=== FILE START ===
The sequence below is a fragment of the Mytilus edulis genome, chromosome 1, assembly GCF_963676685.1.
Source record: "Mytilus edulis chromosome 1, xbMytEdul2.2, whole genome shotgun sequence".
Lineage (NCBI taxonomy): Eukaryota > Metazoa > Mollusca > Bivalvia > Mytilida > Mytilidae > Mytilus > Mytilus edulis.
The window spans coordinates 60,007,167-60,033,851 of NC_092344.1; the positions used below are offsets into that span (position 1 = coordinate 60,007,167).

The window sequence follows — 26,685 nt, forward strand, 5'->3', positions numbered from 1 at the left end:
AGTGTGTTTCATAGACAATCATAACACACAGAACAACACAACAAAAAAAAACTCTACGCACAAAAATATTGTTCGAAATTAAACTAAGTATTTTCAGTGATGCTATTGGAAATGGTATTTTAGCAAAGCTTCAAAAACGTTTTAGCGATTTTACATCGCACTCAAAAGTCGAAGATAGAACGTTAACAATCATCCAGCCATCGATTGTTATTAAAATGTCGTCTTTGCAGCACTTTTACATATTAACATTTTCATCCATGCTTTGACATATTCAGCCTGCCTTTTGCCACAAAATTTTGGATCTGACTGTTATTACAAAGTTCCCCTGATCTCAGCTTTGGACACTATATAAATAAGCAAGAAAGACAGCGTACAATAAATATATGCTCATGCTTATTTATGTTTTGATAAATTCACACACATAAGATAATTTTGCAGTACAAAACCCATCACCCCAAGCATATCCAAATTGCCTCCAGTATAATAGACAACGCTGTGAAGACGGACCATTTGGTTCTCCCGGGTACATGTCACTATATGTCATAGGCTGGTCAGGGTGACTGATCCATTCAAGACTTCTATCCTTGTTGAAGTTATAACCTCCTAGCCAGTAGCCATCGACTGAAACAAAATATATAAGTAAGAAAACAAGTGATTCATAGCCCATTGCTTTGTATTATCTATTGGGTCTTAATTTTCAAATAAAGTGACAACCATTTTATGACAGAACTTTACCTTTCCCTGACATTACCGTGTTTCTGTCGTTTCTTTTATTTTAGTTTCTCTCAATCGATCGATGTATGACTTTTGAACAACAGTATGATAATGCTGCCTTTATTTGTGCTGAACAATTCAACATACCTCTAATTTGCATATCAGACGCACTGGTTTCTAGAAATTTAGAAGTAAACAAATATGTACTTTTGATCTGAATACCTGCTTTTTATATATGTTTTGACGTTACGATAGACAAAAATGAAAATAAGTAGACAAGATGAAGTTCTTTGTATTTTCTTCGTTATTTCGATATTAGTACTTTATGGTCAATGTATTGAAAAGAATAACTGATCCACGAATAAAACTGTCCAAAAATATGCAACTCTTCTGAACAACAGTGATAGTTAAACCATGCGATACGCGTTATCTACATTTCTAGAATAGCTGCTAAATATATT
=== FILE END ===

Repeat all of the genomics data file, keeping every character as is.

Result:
The sequence below is a fragment of the Mytilus edulis genome, chromosome 1, assembly GCF_963676685.1.
Source record: "Mytilus edulis chromosome 1, xbMytEdul2.2, whole genome shotgun sequence".
Lineage (NCBI taxonomy): Eukaryota > Metazoa > Mollusca > Bivalvia > Mytilida > Mytilidae > Mytilus > Mytilus edulis.
The window spans coordinates 60,007,167-60,033,851 of NC_092344.1; the positions used below are offsets into that span (position 1 = coordinate 60,007,167).

The window sequence follows — 26,685 nt, forward strand, 5'->3', positions numbered from 1 at the left end:
AGTGTGTTTCATAGACAATCATAACACACAGAACAACACAACAAAAAAAAACTCTACGCACAAAAATATTGTTCGAAATTAAACTAAGTATTTTCAGTGATGCTATTGGAAATGGTATTTTAGCAAAGCTTCAAAAACGTTTTAGCGATTTTACATCGCACTCAAAAGTCGAAGATAGAACGTTAACAATCATCCAGCCATCGATTGTTATTAAAATGTCGTCTTTGCAGCACTTTTACATATTAACATTTTCATCCATGCTTTGACATATTCAGCCTGCCTTTTGCCACAAAATTTTGGATCTGACTGTTATTACAAAGTTCCCCTGATCTCAGCTTTGGACACTATATAAATAAGCAAGAAAGACAGCGTACAATAAATATATGCTCATGCTTATTTATGTTTTGATAAATTCACACACATAAGATAATTTTGCAGTACAAAACCCATCACCCCAAGCATATCCAAATTGCCTCCAGTATAATAGACAACGCTGTGAAGACGGACCATTTGGTTCTCCCGGGTACATGTCACTATATGTCATAGGCTGGTCAGGGTGACTGATCCATTCAAGACTTCTATCCTTGTTGAAGTTATAACCTCCTAGCCAGTAGCCATCGACTGAAACAAAATATATAAGTAAGAAAACAAGTGATTCATAGCCCATTGCTTTGTATTATCTATTGGGTCTTAATTTTCAAATAAAGTGACAACCATTTTATGACAGAACTTTACCTTTCCCTGACATTACCGTGTTTCTGTCGTTTCTTTTATTTTAGTTTCTCTCAATCGATCGATGTATGACTTTTGAACAACAGTATGATAATGCTGCCTTTATTTGTGCTGAACAATTCAACATACCTCTAATTTGCATATCAGACGCACTGGTTTCTAGAAATTTAGAAGTAAACAAATATGTACTTTTGATCTGAATACCTGCTTTTTATATATGTTTTGACGTTACGATAGACAAAAATGAAAATAAGTAGACAAGATGAAGTTCTTTGTATTTTCTTCGTTATTTCGATATTAGTACTTTATGGTCAATGTATTGAAAAGAATAACTGATCCACGAATAAAACTGTCCAAAAATATGCAACTCTTCTGAACAACAGTGATAGTTAAACCATGCGATACGCGTTATCTACATTTCTAGAATAGCTGCTAAATATATT